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- In an ideal world, all investors would outperform their benchmarks. In reality, outperformance is a zero-sum game: for one investor to outperform, another must underperform.
- If achieving outperformance with a certain strategy is perceived as being “easy,” enough investors will pursue that strategy such that its edge is driven towards zero.
- Rather, for a strategy to outperform in the long run, it has to be hard enough to stick with in the short run that it causes investors to “fold,” passing the alpha to those with the fortitude to “hold.”
- In other words, for a strategy to outperform in the long run, it must underperform in the short run. We call this The Frustrating Law of Active Management.
We’ll admit that we are partial to the title “craftsmanship alpha” because portfolio craftsmanship is a concept we spend a lot of time thinking about. In fact, we have a whole section titled Portfolio Craftsmanship on the Investment Philosophy section of our main website. We further agree with Cliff: little things do mean a lot. We even wrote a commentary about it in May titled Big Little Details.
But there was one quote from Cliff, in particular, that inspires this week’s commentary:
Let’s just make up an example. Imagine there are ten independent (uncorrelated) sources of “craftsmanship alpha” and that each adds 2 basis points of expected return at the cost of 20 basis points of tracking error from each (against some idea of a super simple “non-crafted” alternative.) Each is thus a 0.10 Sharpe ratio viewed alone. Together they are expected to add 20 basis points to the overall factor implementation inducing 63 basis points of tracking error (20 basis points times the square-root of ten). That’s a Sharpe ratio of 0.32 from the collective craftsmanship (in addition to the basic factor returns).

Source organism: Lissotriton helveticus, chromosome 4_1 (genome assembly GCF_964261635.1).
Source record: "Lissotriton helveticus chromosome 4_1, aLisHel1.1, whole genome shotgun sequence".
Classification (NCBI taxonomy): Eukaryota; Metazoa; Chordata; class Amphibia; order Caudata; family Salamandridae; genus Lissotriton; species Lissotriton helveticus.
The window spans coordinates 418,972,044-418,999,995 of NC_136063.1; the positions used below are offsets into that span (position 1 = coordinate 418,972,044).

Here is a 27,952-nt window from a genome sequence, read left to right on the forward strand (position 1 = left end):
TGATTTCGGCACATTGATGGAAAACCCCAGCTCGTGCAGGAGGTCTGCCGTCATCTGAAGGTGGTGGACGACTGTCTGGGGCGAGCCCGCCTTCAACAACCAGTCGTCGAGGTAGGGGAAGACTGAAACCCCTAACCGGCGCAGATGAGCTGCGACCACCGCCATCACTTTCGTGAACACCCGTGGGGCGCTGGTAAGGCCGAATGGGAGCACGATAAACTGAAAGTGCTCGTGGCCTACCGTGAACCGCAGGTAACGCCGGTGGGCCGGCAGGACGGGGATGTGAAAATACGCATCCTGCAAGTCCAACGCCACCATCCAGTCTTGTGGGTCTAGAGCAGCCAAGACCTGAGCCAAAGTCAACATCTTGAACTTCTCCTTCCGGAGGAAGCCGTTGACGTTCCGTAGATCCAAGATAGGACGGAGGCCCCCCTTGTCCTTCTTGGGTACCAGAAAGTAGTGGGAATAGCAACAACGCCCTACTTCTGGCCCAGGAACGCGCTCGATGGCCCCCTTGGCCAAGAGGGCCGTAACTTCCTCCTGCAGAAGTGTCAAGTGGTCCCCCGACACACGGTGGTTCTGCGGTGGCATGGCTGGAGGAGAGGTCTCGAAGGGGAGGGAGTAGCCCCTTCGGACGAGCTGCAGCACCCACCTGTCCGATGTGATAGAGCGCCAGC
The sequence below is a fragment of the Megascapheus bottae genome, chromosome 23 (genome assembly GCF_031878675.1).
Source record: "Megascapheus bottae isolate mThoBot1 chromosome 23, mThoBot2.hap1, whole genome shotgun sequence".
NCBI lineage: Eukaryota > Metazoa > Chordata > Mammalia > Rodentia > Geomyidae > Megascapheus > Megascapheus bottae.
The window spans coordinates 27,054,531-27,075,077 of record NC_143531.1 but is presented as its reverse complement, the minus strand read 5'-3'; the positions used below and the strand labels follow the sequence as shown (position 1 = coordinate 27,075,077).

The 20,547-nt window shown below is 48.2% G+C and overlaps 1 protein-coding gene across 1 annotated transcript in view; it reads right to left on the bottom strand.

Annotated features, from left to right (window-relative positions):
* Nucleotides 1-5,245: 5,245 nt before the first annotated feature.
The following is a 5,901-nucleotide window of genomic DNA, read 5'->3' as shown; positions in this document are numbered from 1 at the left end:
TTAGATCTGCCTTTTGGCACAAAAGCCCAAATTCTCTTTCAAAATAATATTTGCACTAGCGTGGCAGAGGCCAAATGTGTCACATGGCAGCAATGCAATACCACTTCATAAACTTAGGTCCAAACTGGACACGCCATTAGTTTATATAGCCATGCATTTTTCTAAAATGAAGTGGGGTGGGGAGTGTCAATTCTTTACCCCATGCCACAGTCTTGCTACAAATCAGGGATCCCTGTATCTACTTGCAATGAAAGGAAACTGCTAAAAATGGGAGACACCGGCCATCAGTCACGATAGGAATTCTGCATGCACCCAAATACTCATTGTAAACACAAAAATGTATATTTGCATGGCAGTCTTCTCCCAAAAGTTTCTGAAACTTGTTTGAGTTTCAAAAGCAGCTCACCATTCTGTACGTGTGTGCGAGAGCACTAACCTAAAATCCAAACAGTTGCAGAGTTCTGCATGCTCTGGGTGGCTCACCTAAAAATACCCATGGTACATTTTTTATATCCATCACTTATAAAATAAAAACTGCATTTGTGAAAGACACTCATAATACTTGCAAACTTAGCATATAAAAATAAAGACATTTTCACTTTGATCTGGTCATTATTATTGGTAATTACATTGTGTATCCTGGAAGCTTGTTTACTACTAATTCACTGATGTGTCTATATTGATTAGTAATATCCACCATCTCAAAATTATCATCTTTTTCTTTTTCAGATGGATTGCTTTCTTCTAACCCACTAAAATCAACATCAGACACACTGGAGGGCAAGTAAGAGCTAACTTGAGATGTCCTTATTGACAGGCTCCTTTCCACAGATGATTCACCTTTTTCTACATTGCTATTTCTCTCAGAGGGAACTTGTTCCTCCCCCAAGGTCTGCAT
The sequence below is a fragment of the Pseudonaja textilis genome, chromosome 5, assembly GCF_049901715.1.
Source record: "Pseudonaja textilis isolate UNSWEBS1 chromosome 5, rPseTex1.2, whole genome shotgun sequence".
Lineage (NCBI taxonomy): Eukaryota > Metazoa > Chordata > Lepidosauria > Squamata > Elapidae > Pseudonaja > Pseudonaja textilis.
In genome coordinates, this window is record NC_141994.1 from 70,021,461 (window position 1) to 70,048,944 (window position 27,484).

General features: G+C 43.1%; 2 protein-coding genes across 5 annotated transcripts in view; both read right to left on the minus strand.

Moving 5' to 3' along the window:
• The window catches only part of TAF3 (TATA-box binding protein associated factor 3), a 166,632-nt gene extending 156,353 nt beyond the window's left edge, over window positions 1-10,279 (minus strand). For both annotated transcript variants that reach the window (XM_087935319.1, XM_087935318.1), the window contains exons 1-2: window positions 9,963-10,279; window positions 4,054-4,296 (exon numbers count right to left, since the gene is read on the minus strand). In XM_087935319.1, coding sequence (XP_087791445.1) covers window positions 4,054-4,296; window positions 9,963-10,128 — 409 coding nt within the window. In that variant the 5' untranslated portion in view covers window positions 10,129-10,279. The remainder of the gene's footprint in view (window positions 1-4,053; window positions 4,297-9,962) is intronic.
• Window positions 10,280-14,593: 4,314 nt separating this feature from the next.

But, as many have noted in other contexts, a Sharpe ratio like 0.32 can be hard to live with. Its chance of subtracting from your performance in a given year is about 37%. Its chance of subtracting over five years is about 24%. And, wait for it… over twenty years the chance it subtracts is still about 8%. That’s right. There’s a non-trivial chance your craftsmanship is every bit as good as you think, and it subtracts over two full decades, perhaps the lion’s share of your career. Such is the unforgiving, uncaring math.
Whether it is structural alpha, style premia, or craftsmanship alpha: we believe that the very uncertainty and risk that manifests as (expected) tracking error is a necessary component for the alpha to exist in the first place.
The “unforgiving, uncaring math” that is a result – the fact that you can do everything right and still get everything wrong – is a concept that in the past we have titled The Frustrating Law of Active Management.
Defining The Frustrating Law of Active Management
We define The Frustrating Law of Active Management as:
For any disciplined investment approach to outperform over the long run, it must experience periods of underperformance in the short run.
As if that were not frustrating enough a concept – that even if we do everything right, we still have to underperform from time-to-time – we add this corollary:
For any disciplined investment approach to underperform over the long run, it must experience periods of outperformance in the short run.
In other words, even if a competing manager does everything wrong, they should still be rewarded with outperformance at some point. Talk about adding insult to injury.